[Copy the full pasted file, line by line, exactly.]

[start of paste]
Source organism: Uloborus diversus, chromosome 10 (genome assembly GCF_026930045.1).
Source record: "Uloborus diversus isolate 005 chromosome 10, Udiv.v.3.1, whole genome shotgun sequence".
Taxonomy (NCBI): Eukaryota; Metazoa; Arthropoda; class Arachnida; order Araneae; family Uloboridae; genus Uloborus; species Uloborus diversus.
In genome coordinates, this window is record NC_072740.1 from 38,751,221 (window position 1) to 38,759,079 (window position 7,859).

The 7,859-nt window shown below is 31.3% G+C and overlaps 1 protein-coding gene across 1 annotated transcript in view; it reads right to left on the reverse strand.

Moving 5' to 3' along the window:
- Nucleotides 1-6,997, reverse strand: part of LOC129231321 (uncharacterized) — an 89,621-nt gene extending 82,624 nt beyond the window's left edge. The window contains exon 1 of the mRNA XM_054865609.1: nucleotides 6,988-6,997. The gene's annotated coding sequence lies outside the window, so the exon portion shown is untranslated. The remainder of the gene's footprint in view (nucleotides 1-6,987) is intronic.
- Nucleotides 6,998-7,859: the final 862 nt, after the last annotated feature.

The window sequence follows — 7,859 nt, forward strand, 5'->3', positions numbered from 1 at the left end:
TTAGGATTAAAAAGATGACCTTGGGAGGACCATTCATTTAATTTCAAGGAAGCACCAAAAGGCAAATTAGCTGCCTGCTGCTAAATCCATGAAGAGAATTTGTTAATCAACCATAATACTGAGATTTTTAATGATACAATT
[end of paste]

Source organism: Uloborus diversus, chromosome 10 (genome assembly GCF_026930045.1).
Source record: "Uloborus diversus isolate 005 chromosome 10, Udiv.v.3.1, whole genome shotgun sequence".
Taxonomy (NCBI): Eukaryota; Metazoa; Arthropoda; class Arachnida; order Araneae; family Uloboridae; genus Uloborus; species Uloborus diversus.
In genome coordinates, this window is record NC_072740.1 from 38,751,221 (window position 1) to 38,759,079 (window position 7,859).

The 7,859-nt window shown below is 31.3% G+C and overlaps 1 protein-coding gene across 1 annotated transcript in view; it reads right to left on the reverse strand.

Moving 5' to 3' along the window:
- Nucleotides 1-6,997, reverse strand: part of LOC129231321 (uncharacterized) — an 89,621-nt gene extending 82,624 nt beyond the window's left edge. The window contains exon 1 of the mRNA XM_054865609.1: nucleotides 6,988-6,997. The gene's annotated coding sequence lies outside the window, so the exon portion shown is untranslated. The remainder of the gene's footprint in view (nucleotides 1-6,987) is intronic.
- Nucleotides 6,998-7,859: the final 862 nt, after the last annotated feature.

The window sequence follows — 7,859 nt, forward strand, 5'->3', positions numbered from 1 at the left end:
TTAGGATTAAAAAGATGACCTTGGGAGGACCATTCATTTAATTTCAAGGAAGCACCAAAAGGCAAATTAGCTGCCTGCTGCTAAATCCATGAAGAGAATTTGTTAATCAACCATAATACTGAGATTTTTAATGATACAATT